I started another painting outside today and finished it this evening. It was a colder day and I used a lot of ultramarine blue and burnt umber to reflect the “greyness.”
When pulling together the shapes and lines that make up a composition it can be challenging to determine how much information is enough. Some of my favorite drawings and paintings exhibit a very economical approach to line, saying just enough to let the viewer see what the artist sees. In recent weeks, I’ve been doing many gesture drawings, as I’ve mentioned before, and I’m trying to let my paintings be, somewhat, more gestural. I started my painting today outside with lots of light and finished it at home by bumping up the shadows and contrast. I’m really trying to stop myself from overworking each painting and I’m pretty happy with how this one looks. If you have the time, let me know what you think.
It seems that when I look upon a building, landscape, or any other thing I see and want record with a drawing or painting, I am feeling some relation to the order and balance of it. It comes to life in the process of reordering the elements on paper and trying regain the memory of the thing, even as it’s right in front of me. The process and the memory of that moment when all that was in front of me was in perfect order, combine and have personal meaning. The crucial part in drawing and painting seems to be in the beginning. If the objects are out of alignment from the start, the rest of the work can feel like a chase for something just out of reach. Some works become truly special and others are abandoned. I like the process of keeping this blog as a journal of each day’s small success or failure. I don’t hold back works and some are better than others but it feels good to see them all together.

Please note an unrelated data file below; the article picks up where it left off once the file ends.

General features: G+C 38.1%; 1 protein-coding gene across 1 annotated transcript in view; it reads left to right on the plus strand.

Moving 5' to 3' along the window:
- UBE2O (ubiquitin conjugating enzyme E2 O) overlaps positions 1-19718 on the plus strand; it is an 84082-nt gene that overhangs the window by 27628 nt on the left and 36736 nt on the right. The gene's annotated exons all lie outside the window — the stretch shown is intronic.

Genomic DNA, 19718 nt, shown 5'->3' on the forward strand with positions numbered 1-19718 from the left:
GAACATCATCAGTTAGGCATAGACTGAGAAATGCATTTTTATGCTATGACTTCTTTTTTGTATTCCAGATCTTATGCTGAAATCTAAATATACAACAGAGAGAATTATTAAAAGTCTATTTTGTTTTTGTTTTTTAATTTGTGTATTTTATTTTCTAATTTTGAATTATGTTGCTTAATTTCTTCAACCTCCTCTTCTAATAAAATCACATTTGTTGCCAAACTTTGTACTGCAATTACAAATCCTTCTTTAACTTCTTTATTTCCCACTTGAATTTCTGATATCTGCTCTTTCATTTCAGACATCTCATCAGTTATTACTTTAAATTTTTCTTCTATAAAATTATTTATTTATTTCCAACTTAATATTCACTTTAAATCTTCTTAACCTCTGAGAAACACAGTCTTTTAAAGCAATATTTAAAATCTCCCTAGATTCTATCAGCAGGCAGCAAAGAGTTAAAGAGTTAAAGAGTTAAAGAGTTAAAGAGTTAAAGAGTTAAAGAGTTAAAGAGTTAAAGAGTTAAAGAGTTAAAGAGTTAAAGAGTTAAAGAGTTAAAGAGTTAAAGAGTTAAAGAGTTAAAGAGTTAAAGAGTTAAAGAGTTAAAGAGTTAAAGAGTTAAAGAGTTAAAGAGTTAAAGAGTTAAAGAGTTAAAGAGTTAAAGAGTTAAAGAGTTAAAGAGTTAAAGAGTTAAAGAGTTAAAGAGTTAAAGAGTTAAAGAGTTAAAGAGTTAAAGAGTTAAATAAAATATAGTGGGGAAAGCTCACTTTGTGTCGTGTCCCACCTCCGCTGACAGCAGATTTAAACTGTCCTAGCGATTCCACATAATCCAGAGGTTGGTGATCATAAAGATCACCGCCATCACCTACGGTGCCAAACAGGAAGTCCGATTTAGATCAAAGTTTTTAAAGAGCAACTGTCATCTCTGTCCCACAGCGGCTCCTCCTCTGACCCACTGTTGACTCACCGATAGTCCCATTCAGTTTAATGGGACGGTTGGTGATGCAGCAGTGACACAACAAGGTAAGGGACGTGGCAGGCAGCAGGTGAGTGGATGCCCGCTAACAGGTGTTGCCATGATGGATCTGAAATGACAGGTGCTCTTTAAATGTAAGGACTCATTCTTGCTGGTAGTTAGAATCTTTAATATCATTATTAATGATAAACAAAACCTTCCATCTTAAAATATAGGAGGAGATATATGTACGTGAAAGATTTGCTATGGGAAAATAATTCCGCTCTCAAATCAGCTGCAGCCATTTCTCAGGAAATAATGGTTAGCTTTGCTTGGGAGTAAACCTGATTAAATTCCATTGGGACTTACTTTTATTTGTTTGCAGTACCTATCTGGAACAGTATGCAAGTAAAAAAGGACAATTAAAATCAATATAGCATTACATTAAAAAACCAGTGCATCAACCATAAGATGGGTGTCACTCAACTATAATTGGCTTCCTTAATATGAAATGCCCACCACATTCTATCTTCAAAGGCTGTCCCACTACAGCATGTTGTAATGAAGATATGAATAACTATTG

On my ventures out to sketch, I’ve probably walked by this van a hundred times and never without briefly looking over to admire it. The lines of the body, the windows, and the utility of its design capture my imagination for a moment and become one more piece of my life in San Francisco, where Volkswagen vans still abound. My walks around the city, not only looking for subjects to sketch or paint, are spent forming a relationship with life right here and now. I’m recording the small things that are special and meaningful. I feel a great devotion to things, whether it’s a van or a shadow cast over the rooftop of a house that I otherwise have no connection to. The places and things that I pass by on my way through life leave fingerprints on my mind and memories. Maybe that’s why drawing and painting have become so important to me. Each drawing represents a tiny fraction of how I look at the world.
While on a walk, I noticed an old car that looked right at home in front of a yellow house that might be around the same age. I believe it was a Volvo and I was walking through the Richmond district of San Francisco where the houses are a bit newer than the Victorian style homes scattered around the city. It’s still intriguing to me how a slight change in lighting can dramatically change the appearance of a house or, really, anything.
It was my goal to make a blog post with a new watercolor painting every weekday for the rest of April. I’d have to look back to find the exact day that I started, but I made it and now I’m diving into May. I’m going to keep up with the postings and paintings for another month. It’s been very rewarding and I truly appreciate all of the likes and comments from readers.
A quick reminder, all of the paintings from this blog are for sale in my Etsy store, ArtFromBrian. If you have any questions about buying a painting, feel free to contact me here or through Etsy. Thanks again!